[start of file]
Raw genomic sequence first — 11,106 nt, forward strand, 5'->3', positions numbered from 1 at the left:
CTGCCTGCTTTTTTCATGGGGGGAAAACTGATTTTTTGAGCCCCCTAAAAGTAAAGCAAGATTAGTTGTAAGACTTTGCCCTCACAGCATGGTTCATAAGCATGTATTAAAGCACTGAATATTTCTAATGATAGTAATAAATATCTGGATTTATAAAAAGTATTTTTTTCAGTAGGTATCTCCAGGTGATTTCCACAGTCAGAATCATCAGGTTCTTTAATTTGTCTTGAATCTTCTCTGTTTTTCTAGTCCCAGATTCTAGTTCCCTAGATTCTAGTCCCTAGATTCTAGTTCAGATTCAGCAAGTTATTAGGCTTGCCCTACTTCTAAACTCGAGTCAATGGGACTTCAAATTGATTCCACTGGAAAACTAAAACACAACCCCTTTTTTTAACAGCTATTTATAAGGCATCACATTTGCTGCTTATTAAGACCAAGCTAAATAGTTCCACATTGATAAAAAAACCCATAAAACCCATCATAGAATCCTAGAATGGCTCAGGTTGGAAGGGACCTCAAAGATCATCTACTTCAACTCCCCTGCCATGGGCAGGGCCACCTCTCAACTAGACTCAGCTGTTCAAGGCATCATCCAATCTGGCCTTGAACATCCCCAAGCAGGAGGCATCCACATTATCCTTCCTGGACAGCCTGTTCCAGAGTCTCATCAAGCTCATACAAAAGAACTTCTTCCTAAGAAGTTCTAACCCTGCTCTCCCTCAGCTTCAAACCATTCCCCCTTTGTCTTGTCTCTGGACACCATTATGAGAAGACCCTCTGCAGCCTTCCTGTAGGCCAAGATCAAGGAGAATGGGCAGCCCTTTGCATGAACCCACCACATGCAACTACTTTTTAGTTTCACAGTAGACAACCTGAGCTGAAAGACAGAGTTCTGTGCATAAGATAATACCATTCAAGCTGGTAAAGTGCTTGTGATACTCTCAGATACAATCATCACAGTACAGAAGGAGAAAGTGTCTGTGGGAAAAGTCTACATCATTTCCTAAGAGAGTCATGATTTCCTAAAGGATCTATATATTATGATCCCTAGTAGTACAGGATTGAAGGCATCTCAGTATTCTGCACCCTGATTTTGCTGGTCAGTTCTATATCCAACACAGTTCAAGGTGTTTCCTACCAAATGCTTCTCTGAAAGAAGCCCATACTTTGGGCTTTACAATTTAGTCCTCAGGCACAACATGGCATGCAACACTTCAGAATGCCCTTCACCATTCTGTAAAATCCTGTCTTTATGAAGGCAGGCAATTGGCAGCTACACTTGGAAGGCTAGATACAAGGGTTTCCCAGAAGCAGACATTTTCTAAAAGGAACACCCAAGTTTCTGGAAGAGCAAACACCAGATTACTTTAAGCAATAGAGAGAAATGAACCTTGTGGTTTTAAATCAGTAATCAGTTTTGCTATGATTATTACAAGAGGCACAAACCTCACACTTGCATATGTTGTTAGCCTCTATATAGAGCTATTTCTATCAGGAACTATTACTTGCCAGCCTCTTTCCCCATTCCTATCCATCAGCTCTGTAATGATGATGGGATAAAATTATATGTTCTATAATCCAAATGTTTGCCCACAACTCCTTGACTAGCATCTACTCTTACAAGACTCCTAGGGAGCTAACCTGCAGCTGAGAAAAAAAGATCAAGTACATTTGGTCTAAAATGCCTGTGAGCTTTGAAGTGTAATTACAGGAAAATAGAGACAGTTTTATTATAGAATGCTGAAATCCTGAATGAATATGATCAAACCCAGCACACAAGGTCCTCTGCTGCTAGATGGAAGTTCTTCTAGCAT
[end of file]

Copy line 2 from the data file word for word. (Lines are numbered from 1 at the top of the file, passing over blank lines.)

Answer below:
CTGCCTGCTTTTTTCATGGGGGGAAAACTGATTTTTTGAGCCCCCTAAAAGTAAAGCAAGATTAGTTGTAAGACTTTGCCCTCACAGCATGGTTCATAAGCATGTATTAAAGCACTGAATATTTCTAATGATAGTAATAAATATCTGGATTTATAAAAAGTATTTTTTTCAGTAGGTATCTCCAGGTGATTTCCACAGTCAGAATCATCAGGTTCTTTAATTTGTCTTGAATCTTCTCTGTTTTTCTAGTCCCAGATTCTAGTTCCCTAGATTCTAGTCCCTAGATTCTAGTTCAGATTCAGCAAGTTATTAGGCTTGCCCTACTTCTAAACTCGAGTCAATGGGACTTCAAATTGATTCCACTGGAAAACTAAAACACAACCCCTTTTTTTAACAGCTATTTATAAGGCATCACATTTGCTGCTTATTAAGACCAAGCTAAATAGTTCCACATTGATAAAAAAACCCATAAAACCCATCATAGAATCCTAGAATGGCTCAGGTTGGAAGGGACCTCAAAGATCATCTACTTCAACTCCCCTGCCATGGGCAGGGCCACCTCTCAACTAGACTCAGCTGTTCAAGGCATCATCCAATCTGGCCTTGAACATCCCCAAGCAGGAGGCATCCACATTATCCTTCCTGGACAGCCTGTTCCAGAGTCTCATCAAGCTCATACAAAAGAACTTCTTCCTAAGAAGTTCTAACCCTGCTCTCCCTCAGCTTCAAACCATTCCCCCTTTGTCTTGTCTCTGGACACCATTATGAGAAGACCCTCTGCAGCCTTCCTGTAGGCCAAGATCAAGGAGAATGGGCAGCCCTTTGCATGAACCCACCACATGCAACTACTTTTTAGTTTCACAGTAGACAACCTGAGCTGAAAGACAGAGTTCTGTGCATAAGATAATACCATTCAAGCTGGTAAAGTGCTTGTGATACTCTCAGATACAATCATCACAGTACAGAAGGAGAAAGTGTCTGTGGGAAAAGTCTACATCATTTCCTAAGAGAGTCATGATTTCCTAAAGGATCTATATATTATGATCCCTAGTAGTACAGGATTGAAGGCATCTCAGTATTCTGCACCCTGATTTTGCTGGTCAGTTCTATATCCAACACAGTTCAAGGTGTTTCCTACCAAATGCTTCTCTGAAAGAAGCCCATACTTTGGGCTTTACAATTTAGTCCTCAGGCACAACATGGCATGCAACACTTCAGAATGCCCTTCACCATTCTGTAAAATCCTGTCTTTATGAAGGCAGGCAATTGGCAGCTACACTTGGAAGGCTAGATACAAGGGTTTCCCAGAAGCAGACATTTTCTAAAAGGAACACCCAAGTTTCTGGAAGAGCAAACACCAGATTACTTTAAGCAATAGAGAGAAATGAACCTTGTGGTTTTAAATCAGTAATCAGTTTTGCTATGATTATTACAAGAGGCACAAACCTCACACTTGCATATGTTGTTAGCCTCTATATAGAGCTATTTCTATCAGGAACTATTACTTGCCAGCCTCTTTCCCCATTCCTATCCATCAGCTCTGTAATGATGATGGGATAAAATTATATGTTCTATAATCCAAATGTTTGCCCACAACTCCTTGACTAGCATCTACTCTTACAAGACTCCTAGGGAGCTAACCTGCAGCTGAGAAAAAAAGATCAAGTACATTTGGTCTAAAATGCCTGTGAGCTTTGAAGTGTAATTACAGGAAAATAGAGACAGTTTTATTATAGAATGCTGAAATCCTGAATGAATATGATCAAACCCAGCACACAAGGTCCTCTGCTGCTAGATGGAAGTTCTTCTAGCAT